Segmented “markets” in real estate research?

In the academic world, I think that you can crudely pigeon hole the academic researchers into three main categories. The first are focussed on the underlying real estate assets and tend to be from conventional real estate backgrounds; the second type focus on real estate markets and tend to be from urban, housing or mainstream economics backgrounds and the last focus on the real estate vehicles or ‘wrappers’ and tend to have backgrounds in finance and/or econometrics. Albeit there’s always risks in trying to categorise people into simplistic categories and, as ever, the real world is usually too messy for neat categories.

Few people have a good handle on all three areas in terms of research. Professionally, it’s fund managers who need to be able to cover the breadth of issues. Some researchers bridge two quite comfortably. However, the different disciplinary backgrounds of these groups has tended to channel them towards different areas of interest.   I’d call them – asset people, markets people and vehicles people. Whilst all three tend to be interested in various and sometimes quite different aspects of real estate pricing, performance, liquidity and risk, here are some key words which I think capture their main interests.

“Asset people” – Lease structures. Buildings. Tenants. Rents. Transactions. Yields. Appraisal. Property and Asset Management. Operational Costs. Capital Expenditure. Refurbishment. Development. Locations. Loans.

“Markets people” – Economic Drivers. Market Supply and Demand Conditions. Portfolio Construction. Asset Allocation. Investment Strategy. Forecasting. Private market attributes e.g. capital structure, inflation hedge.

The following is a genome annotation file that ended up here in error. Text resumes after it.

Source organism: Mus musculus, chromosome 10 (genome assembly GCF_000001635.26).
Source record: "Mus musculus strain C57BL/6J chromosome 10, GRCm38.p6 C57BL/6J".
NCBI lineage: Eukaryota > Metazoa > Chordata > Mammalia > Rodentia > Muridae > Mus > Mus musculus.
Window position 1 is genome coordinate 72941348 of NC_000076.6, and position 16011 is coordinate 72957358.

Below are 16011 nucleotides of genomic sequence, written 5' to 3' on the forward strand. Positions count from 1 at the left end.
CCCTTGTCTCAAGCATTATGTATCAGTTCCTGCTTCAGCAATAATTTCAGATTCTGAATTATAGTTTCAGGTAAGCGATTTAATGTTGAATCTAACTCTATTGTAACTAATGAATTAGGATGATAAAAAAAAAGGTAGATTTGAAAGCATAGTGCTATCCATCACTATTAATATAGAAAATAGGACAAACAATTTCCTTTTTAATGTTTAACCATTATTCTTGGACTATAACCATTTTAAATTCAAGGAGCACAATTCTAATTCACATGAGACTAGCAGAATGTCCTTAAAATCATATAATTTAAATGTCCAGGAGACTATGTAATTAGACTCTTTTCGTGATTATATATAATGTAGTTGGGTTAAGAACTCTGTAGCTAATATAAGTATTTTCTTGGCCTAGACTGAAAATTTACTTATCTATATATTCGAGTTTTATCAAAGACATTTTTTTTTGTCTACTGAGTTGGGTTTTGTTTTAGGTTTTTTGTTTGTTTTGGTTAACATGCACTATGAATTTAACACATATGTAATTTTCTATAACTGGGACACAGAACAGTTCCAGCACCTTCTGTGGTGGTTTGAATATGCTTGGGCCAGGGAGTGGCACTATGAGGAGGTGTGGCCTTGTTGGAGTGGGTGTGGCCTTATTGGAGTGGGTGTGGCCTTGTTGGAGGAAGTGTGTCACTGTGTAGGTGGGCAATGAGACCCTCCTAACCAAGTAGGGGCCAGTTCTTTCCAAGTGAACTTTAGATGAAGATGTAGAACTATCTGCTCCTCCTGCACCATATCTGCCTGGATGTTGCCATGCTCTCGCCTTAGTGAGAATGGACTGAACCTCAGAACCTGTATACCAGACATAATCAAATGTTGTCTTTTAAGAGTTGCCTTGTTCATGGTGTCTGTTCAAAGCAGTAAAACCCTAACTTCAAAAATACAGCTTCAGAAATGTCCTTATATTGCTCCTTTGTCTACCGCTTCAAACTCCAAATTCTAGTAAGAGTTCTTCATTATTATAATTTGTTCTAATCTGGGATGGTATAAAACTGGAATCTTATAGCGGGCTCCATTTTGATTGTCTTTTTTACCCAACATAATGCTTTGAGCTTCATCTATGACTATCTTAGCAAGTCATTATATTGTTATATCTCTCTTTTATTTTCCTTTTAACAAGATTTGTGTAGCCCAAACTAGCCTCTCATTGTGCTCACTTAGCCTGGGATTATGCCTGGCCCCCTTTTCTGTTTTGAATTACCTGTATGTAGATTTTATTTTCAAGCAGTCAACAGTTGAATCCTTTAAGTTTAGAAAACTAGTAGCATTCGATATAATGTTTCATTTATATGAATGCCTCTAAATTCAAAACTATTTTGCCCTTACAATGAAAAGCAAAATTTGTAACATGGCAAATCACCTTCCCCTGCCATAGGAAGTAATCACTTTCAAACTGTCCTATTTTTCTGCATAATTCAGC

“Vehicles people” – REITs and Property Companies. Unlisted Property Funds. Derivatives. Capital Markets. Commercial Mortgage Backed Securitisation. Asset-backed Securitisation. Covered Bonds. Governance and Disclosure. Portfolio Optimisation. Listed sector attributes e.g. capital structure, inflation hedge.

Research on real estate vehicles tends to be well-covered by the INREV (unlisted real estate funds) and EPRA (the listed real estate sector). Both organisations have active research programmes. My impression is that many of the private sector real estate research community tend to be “markets people”. Not surprisingly, that’s where they will gravitate towards in commissioning new research? The IPF have been great at covering a lot of areas. However, I suspect that their ‘comfort zone’ is real estate investment markets with the research committee composed mainly of “markets people” who are responsible for research and strategy in their day jobs and who don’t necessarily engage closely with the underlying assets.

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